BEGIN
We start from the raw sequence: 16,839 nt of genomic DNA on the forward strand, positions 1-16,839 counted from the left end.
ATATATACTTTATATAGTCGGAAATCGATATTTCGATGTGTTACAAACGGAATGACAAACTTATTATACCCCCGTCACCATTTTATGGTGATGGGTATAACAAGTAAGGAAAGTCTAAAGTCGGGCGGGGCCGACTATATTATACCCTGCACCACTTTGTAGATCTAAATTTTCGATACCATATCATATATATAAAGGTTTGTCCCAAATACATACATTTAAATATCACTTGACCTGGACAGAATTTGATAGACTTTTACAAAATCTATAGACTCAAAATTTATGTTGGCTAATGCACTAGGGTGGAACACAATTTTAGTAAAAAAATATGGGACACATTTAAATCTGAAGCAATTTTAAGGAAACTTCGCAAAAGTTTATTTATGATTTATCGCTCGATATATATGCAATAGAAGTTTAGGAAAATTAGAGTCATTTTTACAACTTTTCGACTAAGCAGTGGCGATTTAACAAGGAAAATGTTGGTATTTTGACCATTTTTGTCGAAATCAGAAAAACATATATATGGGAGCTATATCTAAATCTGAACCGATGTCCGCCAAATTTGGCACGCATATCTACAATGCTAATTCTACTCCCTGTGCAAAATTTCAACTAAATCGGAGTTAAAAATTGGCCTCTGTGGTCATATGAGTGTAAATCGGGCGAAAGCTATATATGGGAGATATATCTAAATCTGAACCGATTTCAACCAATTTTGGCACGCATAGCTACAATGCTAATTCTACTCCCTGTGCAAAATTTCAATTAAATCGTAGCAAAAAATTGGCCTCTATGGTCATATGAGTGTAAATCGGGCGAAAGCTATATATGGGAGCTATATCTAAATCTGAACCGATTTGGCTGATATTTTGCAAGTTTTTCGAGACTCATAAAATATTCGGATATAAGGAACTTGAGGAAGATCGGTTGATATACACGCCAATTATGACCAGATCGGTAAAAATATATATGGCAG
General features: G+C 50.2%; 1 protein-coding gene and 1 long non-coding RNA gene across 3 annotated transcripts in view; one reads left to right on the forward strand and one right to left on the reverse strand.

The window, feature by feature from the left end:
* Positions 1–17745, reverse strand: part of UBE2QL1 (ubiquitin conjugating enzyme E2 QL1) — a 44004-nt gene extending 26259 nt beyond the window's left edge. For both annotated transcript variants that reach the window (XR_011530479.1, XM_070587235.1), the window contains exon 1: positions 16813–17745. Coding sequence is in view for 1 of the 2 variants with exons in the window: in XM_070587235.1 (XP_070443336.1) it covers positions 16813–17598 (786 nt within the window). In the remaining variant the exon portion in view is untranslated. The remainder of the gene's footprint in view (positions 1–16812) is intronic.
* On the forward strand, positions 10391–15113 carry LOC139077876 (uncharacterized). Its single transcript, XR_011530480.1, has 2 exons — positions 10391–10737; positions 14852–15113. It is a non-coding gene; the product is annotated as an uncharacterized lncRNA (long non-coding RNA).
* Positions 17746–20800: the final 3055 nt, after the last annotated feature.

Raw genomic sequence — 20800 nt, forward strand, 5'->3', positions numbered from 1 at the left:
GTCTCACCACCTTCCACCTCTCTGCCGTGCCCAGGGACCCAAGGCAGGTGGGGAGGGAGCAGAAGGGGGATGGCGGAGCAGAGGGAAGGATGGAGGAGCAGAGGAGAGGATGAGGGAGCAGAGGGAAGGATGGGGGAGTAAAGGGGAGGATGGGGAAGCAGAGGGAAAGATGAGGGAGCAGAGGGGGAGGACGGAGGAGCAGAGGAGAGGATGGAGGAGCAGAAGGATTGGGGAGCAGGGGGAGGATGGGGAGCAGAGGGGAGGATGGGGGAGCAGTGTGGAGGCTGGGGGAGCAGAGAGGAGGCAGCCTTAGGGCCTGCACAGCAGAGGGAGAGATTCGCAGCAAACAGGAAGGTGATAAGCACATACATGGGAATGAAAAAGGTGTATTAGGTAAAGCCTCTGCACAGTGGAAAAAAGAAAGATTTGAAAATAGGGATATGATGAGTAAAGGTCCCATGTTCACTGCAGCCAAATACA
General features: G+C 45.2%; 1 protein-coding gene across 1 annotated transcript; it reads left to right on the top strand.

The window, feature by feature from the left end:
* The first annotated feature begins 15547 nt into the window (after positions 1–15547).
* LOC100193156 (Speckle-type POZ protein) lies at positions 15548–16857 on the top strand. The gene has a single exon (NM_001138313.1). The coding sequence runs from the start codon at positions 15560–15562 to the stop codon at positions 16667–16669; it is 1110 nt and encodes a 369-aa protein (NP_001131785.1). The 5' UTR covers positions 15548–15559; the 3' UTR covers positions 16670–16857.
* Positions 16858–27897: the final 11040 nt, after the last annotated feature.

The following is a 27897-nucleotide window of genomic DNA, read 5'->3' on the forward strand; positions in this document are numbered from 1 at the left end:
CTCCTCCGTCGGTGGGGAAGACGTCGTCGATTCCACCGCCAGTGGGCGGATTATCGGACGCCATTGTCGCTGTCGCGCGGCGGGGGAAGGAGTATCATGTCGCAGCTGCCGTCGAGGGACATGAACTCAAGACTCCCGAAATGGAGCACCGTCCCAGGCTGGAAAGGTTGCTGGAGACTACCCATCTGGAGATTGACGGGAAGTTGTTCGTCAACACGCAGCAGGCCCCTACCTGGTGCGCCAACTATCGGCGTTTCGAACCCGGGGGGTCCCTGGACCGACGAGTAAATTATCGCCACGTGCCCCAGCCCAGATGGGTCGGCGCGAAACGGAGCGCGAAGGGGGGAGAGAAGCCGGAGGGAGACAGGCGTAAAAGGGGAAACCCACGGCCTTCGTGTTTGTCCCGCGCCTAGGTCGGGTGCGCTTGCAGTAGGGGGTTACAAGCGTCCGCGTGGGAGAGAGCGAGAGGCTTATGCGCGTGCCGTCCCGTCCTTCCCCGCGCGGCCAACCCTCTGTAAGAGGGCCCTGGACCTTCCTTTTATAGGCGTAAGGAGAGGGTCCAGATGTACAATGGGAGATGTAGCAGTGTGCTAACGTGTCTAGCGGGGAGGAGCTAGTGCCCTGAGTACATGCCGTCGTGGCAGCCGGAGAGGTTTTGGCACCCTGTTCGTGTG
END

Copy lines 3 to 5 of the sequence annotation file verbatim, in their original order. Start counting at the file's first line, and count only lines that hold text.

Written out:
General features: G+C 50.2%; 1 protein-coding gene and 1 long non-coding RNA gene across 3 annotated transcripts in view; one reads left to right on the forward strand and one right to left on the reverse strand.

The window, feature by feature from the left end:
* Positions 1–17745, reverse strand: part of UBE2QL1 (ubiquitin conjugating enzyme E2 QL1) — a 44004-nt gene extending 26259 nt beyond the window's left edge. For both annotated transcript variants that reach the window (XR_011530479.1, XM_070587235.1), the window contains exon 1: positions 16813–17745. Coding sequence is in view for 1 of the 2 variants with exons in the window: in XM_070587235.1 (XP_070443336.1) it covers positions 16813–17598 (786 nt within the window). In the remaining variant the exon portion in view is untranslated. The remainder of the gene's footprint in view (positions 1–16812) is intronic.